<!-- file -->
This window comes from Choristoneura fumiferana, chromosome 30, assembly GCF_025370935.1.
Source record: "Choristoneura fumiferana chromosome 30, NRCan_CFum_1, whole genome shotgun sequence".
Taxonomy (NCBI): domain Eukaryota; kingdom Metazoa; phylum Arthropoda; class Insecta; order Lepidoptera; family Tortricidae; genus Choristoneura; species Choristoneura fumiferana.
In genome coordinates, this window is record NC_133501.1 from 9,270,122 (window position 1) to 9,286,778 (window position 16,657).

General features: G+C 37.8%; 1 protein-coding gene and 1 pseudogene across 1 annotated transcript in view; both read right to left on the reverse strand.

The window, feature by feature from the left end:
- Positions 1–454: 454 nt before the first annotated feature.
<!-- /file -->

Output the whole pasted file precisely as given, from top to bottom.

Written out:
This window comes from Choristoneura fumiferana, chromosome 30, assembly GCF_025370935.1.
Source record: "Choristoneura fumiferana chromosome 30, NRCan_CFum_1, whole genome shotgun sequence".
Taxonomy (NCBI): domain Eukaryota; kingdom Metazoa; phylum Arthropoda; class Insecta; order Lepidoptera; family Tortricidae; genus Choristoneura; species Choristoneura fumiferana.
In genome coordinates, this window is record NC_133501.1 from 9,270,122 (window position 1) to 9,286,778 (window position 16,657).

General features: G+C 37.8%; 1 protein-coding gene and 1 pseudogene across 1 annotated transcript in view; both read right to left on the reverse strand.

The window, feature by feature from the left end:
- Positions 1–454: 454 nt before the first annotated feature.